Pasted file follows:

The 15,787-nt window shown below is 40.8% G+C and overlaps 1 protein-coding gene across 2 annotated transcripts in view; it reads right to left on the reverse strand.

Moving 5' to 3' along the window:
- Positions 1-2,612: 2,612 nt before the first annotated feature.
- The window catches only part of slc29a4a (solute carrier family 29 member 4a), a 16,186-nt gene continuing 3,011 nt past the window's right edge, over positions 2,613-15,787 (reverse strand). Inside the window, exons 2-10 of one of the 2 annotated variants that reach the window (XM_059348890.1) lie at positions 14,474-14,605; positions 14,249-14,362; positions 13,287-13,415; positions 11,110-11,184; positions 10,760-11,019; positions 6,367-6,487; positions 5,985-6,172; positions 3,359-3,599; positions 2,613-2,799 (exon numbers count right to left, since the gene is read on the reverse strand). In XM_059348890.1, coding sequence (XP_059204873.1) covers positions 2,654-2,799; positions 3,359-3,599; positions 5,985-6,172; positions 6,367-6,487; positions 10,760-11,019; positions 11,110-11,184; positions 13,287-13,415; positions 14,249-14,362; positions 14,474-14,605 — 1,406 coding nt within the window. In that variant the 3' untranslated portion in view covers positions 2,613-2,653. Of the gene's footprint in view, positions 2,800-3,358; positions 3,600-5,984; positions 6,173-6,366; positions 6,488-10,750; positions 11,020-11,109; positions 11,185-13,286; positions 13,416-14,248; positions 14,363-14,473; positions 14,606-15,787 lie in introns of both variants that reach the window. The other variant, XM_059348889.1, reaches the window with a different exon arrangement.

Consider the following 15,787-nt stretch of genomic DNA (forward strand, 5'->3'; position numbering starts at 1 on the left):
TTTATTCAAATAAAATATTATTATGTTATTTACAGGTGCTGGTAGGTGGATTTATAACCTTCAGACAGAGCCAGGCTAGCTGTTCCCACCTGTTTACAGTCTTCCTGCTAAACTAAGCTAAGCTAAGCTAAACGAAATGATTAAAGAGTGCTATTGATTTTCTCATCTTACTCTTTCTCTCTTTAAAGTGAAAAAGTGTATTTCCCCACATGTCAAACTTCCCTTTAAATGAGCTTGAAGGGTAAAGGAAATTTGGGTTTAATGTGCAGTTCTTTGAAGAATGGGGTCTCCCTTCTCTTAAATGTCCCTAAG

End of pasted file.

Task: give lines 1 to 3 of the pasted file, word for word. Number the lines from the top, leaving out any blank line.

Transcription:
The 15,787-nt window shown below is 40.8% G+C and overlaps 1 protein-coding gene across 2 annotated transcripts in view; it reads right to left on the reverse strand.

Moving 5' to 3' along the window:
- Positions 1-2,612: 2,612 nt before the first annotated feature.